Gender equity and business experts have their fingers crossed that the forthcoming federal budget will deliver long-awaited legislation to make the workforce more equitable for women, but few expect the Canadian government to come close to a bold move made by Iceland earlier this year — fining businesses who fail to institute pay equity measures.
The federal government has signalled that next Tuesday’s budget will include initiatives to improve the economic success of women and promote gender equality, potentially through narrowing the pay equity gap, ensuring more gender equality in boardrooms and easing access to capital for female entrepreneurs.
Prime Minister Justin Trudeau told the World Economic Forum in Davos, Switzerland last month that his government will introduce legislation this year to ensure equal pay for work of equal value in federal jobs. Canada has long struggled to tackle the wage gap, with the most recent numbers showing women on average earn 87¢ for every dollar made by a man.
And yet, even as the government gets ready to table a federal budget that applies gender-based analysis to its policies, women in business advocacy groups are skeptical that the Canadian government will do anything as bold as Iceland. The Nordic country is believed to be the first to require both public and private companies with more than 25 employees to reach pay parity.
“I think we need to take a more aggressive stance, but I don’t anticipate that we will see anything like Iceland,” said Tanya van Biesen, the executive director of Catalyst Canada, a non-profit organization advocating for women’s advancement in the workplace.
The groundbreaking law, which came into effect in January, forces companies to seek certification every three years from an auditor that will verify that their efforts have been successful and that any pay disparities have been based on fair terms, including education, performance or skill. Companies that fail to attain certification face fines of up to 50,000 ISK ($630) a day.
Companies with more than 250 employees will have until the end of 2018 to reach the requirement, while smaller businesses will be given up to three years.
The legislation met with little resistance in the Nordic nation that has ranked first in the World Economic Forum’s Global Gender Gap standings for nine consecutive years, said Brynhildur Heiðar- og Ómarsdóttir, the executive manager of the Icelandic Women’s Rights Association.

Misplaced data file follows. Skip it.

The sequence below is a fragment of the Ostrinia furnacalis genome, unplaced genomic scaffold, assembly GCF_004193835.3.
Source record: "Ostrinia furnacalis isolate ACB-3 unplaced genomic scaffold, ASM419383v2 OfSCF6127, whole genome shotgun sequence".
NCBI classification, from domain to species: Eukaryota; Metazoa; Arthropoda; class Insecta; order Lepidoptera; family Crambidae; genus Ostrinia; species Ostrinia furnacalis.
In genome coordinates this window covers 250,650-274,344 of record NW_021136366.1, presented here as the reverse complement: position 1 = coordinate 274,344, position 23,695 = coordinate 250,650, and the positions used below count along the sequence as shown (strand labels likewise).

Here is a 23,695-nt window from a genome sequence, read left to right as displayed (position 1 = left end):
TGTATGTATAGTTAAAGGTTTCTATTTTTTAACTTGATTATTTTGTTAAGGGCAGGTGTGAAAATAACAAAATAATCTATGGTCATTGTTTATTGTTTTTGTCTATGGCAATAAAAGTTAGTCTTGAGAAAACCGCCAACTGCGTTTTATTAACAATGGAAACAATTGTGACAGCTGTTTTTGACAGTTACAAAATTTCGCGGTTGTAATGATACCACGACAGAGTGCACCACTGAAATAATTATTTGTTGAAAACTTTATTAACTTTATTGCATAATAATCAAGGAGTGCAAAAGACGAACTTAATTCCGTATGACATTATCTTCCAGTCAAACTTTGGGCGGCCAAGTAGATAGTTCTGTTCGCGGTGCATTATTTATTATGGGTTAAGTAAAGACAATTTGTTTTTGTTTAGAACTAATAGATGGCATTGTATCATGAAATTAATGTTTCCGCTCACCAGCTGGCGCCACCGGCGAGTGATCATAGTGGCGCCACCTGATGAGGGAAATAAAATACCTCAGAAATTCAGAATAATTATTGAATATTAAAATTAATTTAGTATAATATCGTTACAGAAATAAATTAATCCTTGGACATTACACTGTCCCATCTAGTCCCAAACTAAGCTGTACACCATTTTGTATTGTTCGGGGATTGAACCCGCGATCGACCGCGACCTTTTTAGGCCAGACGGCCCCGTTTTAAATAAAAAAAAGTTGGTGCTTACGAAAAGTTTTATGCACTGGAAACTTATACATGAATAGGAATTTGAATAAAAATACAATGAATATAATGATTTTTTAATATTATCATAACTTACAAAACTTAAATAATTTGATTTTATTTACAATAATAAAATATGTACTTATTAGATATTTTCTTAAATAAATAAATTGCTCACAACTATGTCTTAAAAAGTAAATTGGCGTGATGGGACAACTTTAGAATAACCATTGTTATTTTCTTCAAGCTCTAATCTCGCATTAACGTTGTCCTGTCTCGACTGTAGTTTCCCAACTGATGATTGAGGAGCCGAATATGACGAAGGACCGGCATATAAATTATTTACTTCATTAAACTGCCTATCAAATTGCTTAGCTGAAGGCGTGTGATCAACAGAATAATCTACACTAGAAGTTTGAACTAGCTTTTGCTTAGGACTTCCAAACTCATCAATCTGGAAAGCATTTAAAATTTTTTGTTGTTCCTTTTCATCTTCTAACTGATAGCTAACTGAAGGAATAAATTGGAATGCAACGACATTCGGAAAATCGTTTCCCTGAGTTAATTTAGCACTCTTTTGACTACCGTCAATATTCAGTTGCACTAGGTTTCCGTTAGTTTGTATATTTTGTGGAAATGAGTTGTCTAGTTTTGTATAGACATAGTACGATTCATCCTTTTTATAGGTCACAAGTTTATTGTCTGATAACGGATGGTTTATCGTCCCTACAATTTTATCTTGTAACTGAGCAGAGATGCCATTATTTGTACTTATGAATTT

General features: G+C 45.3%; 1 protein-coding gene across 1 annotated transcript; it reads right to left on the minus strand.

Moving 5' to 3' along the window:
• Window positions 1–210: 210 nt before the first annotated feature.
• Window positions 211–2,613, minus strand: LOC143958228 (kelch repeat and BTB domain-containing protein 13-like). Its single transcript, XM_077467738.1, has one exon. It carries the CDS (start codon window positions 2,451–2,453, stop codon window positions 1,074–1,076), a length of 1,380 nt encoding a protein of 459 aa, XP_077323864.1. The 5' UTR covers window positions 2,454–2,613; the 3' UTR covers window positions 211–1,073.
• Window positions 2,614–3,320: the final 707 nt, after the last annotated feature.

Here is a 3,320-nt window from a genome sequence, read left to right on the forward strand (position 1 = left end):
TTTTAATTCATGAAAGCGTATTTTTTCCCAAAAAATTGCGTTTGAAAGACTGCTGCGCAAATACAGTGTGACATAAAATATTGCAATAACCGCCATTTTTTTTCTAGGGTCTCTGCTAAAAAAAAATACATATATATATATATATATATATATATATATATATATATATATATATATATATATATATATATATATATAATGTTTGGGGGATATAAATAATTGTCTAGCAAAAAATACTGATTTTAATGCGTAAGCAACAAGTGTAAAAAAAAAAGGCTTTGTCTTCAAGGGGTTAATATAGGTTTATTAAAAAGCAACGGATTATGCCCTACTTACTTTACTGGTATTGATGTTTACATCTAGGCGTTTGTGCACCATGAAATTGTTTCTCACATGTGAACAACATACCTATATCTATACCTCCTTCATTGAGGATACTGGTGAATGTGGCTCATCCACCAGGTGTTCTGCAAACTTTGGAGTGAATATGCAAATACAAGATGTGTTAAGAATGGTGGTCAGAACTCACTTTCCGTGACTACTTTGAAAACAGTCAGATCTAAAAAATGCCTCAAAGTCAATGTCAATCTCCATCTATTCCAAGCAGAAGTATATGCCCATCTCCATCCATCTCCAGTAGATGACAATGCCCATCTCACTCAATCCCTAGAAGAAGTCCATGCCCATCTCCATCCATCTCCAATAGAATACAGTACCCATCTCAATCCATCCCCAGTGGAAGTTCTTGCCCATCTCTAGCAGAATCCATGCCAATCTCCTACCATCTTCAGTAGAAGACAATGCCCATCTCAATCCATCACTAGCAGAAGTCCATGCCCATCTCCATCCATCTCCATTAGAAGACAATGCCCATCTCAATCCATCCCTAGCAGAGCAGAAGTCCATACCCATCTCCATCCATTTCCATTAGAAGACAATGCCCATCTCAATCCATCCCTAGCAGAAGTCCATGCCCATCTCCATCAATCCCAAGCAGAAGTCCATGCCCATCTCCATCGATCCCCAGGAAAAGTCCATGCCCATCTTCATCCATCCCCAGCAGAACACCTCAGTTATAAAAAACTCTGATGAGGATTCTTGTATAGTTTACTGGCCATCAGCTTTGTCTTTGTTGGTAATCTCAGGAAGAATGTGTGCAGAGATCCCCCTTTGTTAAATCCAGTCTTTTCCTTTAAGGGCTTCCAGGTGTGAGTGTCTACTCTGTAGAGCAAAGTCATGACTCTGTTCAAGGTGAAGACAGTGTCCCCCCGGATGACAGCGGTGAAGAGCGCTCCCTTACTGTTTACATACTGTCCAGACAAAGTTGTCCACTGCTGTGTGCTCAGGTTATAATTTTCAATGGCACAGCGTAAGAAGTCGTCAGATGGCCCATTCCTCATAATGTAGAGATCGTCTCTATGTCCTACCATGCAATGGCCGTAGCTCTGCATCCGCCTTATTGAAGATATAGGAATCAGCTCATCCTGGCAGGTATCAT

“We are a small country with only 340,000 people, so if we have ideas, then they are quick and easy to gain acceptance,” said Heiðar- og Ómarsdóttir. “I would imagine it is a lot easier for us than a country as big as Canada.”
Similar legislation “would be a hard pill to swallow” in Canada, which is often less comfortable with government intervention than Iceland, said van Biesen.
Sarah Kaplan, the director for the University of Toronto’s Institute for Gender and the Economy, isn’t convinced Iceland’s legislation would be completely effective in Canada because she worries employers would use allowances for differences in experience as an excuse to let disparity fester.
However, Kaplan said introducing legislation similar to Iceland’s would at least mandate more transparency around wages being earned by private sector workers or those who fall outside so-called sunshine lists, which disclose the salaries of public sector employees making more than $100,000.
She said reporting such information would help Canadian companies know where they stand and ensure parity can be measured between all job levels and categories.
Kaplan and van Biesen are also calling for a “use-it-or-lose-it” paternity leave for an extended period of time, which Kaplan said “would take men out of the workforce as frequently as women when it comes to new babies,” which in turn could help close the gender pay gap.
Trudeau floated the idea of creating such a system earlier this week during an event on his tour of India, just days before the release of the federal budget on Feb.27.